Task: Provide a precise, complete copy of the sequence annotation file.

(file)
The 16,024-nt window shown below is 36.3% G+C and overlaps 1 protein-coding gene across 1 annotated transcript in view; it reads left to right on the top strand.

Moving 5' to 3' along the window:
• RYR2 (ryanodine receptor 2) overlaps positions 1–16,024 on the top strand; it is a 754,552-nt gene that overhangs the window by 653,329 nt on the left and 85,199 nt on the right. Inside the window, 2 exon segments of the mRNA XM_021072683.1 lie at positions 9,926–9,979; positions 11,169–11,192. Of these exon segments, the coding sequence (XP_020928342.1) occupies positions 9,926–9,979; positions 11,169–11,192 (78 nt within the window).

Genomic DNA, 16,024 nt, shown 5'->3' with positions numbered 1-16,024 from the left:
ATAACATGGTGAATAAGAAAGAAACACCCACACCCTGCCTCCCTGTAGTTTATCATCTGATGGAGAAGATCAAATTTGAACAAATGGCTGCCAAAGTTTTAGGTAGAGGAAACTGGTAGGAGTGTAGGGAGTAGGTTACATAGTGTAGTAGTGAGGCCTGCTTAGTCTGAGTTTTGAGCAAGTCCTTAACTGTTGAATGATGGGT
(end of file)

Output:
The 16,024-nt window shown below is 36.3% G+C and overlaps 1 protein-coding gene across 1 annotated transcript in view; it reads left to right on the top strand.

Moving 5' to 3' along the window:
• RYR2 (ryanodine receptor 2) overlaps positions 1–16,024 on the top strand; it is a 754,552-nt gene that overhangs the window by 653,329 nt on the left and 85,199 nt on the right. Inside the window, 2 exon segments of the mRNA XM_021072683.1 lie at positions 9,926–9,979; positions 11,169–11,192. Of these exon segments, the coding sequence (XP_020928342.1) occupies positions 9,926–9,979; positions 11,169–11,192 (78 nt within the window).

Genomic DNA, 16,024 nt, shown 5'->3' with positions numbered 1-16,024 from the left:
ATAACATGGTGAATAAGAAAGAAACACCCACACCCTGCCTCCCTGTAGTTTATCATCTGATGGAGAAGATCAAATTTGAACAAATGGCTGCCAAAGTTTTAGGTAGAGGAAACTGGTAGGAGTGTAGGGAGTAGGTTACATAGTGTAGTAGTGAGGCCTGCTTAGTCTGAGTTTTGAGCAAGTCCTTAACTGTTGAATGATGGGT